After referencing this book many times, we are getting pretty good at looking at a type of wine and saying “I would like to find one with this specific flavor profile to match my meal” and use the other data listed to get a better understanding of what the tastes could be like all before even opening a bottle.
When we don't like a particular recommendation, all we have to do is find another wine as recommended in What to Drink With What You Eat or check out a few of the comparable wines as recommended at the end of each section in The Wine Folly as well. Although here we have to admit we do this more to find out more about a wine we've never tried before than not liking a recommendation outright. We just want to try new things!
From there, you can head to the wine store and do one final step- check reviews.
Step Three – Find a Wine in Store and Review on Vivino
Now that you know a general style (or styles) of wine you want to purchase, you can head to your local liquor store or wine cellar and see what the options are.
This is the part where we always struggled in the past as finding a good bottle of wine can be tricky. Do you buy based on price? The label? The flavor notes listed? What do you do when there is nothing listed at all?
In a way, picking out a bottle of wine at the store is the most frustrating part as the lack of information available (in the information age no less) is truly astounding. This is where the Vivino app comes into play. This is a pretty handy app that lets you take a photo of any bottle of wine and instantly see an aggregated list of reviews, flavor profiles, and average price- all with a click!
We have had some stellar luck scanning bottles in the store and generally operate under a rule of anything over a > 4.0 aggregated rating is likely to be quite good (even high 3's like 3.8 or 3.9) and doubly so if our store has it available for less than the average price found online. We found a 4.3 Pinot Noir from Washington State for $10 less than average price online, and it was a winner with our meal.
You do have to be careful when taking photos of bottles here as the app is prone to misidentifying bottles or vintages at times, but when you do scan properly a wealth of knowledge becomes available at your fingertips. Compare this information with what you've learned in What to Drink With What You Eat and The Wine Folly, and the odds of a good pairing with your meal go up significantly!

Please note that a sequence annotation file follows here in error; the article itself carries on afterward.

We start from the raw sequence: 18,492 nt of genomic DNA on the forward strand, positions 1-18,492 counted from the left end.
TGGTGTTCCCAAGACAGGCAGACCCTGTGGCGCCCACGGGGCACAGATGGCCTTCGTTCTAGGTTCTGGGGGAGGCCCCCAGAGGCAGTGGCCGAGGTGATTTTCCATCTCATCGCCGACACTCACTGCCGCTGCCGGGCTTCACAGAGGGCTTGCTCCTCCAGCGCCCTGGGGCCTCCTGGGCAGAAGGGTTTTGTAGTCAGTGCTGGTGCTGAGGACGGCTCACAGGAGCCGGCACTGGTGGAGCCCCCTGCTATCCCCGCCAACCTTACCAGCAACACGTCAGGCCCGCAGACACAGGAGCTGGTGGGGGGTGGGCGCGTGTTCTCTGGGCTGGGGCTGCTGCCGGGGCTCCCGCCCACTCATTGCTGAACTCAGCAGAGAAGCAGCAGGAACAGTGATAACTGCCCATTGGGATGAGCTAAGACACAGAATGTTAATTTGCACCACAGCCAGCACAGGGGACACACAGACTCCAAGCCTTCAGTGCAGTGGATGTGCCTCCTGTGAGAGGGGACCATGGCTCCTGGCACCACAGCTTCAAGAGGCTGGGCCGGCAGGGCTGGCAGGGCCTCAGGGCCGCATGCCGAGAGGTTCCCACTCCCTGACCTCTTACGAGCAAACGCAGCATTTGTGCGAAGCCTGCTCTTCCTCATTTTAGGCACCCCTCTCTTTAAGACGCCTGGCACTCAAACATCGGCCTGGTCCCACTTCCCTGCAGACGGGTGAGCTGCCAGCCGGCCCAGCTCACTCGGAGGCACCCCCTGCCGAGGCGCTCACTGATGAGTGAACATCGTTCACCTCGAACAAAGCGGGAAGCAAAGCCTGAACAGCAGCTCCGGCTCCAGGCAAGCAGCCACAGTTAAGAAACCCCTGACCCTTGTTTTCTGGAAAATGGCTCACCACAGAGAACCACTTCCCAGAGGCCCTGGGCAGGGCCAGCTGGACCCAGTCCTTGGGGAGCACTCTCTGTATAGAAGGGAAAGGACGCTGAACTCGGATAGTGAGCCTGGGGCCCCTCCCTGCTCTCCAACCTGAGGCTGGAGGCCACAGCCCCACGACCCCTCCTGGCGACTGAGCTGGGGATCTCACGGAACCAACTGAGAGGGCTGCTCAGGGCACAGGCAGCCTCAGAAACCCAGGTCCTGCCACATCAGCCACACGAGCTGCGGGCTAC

- Pro Tip: You can also use this app at restaurants to scan a menu and find highly rated glasses at reasonable prices. Sometimes a glass of wine can be a 3.0 and be the price of the entire bottle, where other times it may be a 4.3 and be appropriately priced for a single glass. Win!
Final Step – Go Home and Enjoy It
Put all of this together, and you'll have some pretty great odds of finding a wine that will pair perfectly with your meal. All you have to do is then chill (and perhaps decant) as recommended in The Wine Folly and you're ready to go in enjoying it with food!
While it may seem like a fair bit of extra work, taking five minutes to consult What to Drink With What You Eat and The Wine Folly before heading to the liquor store and five to ten minutes scanning wines with the Vivino app will make a huge difference in the final outcome of what you get.
If you're already going to spend $20, $30, $40, or more for a bottle of wine, the extra steps really are worth it in the long run. We think of these steps almost as an insurance policy to hedge your bets, and with prices like that, we'll take a few extra minutes to ensure we have the very best outcome.
- Want to go even further in reading about your chosen wine? Consult The World Atlas of Wine to learn more about the region as well. We do this after cracking open a bottle to read more about the grape, terroir, and more to really get into the fine details of what is in our glass!
- Are you completely new to wine and don't know what you like? Check out Wine Snobs Are Boring to learn more about your palate and get a understanding of what wines you should try out first. (Disclosure: We are friends with the author, but also really like the book!)
Do you have a process for how to find a wine to go with a meal? Comment below to share!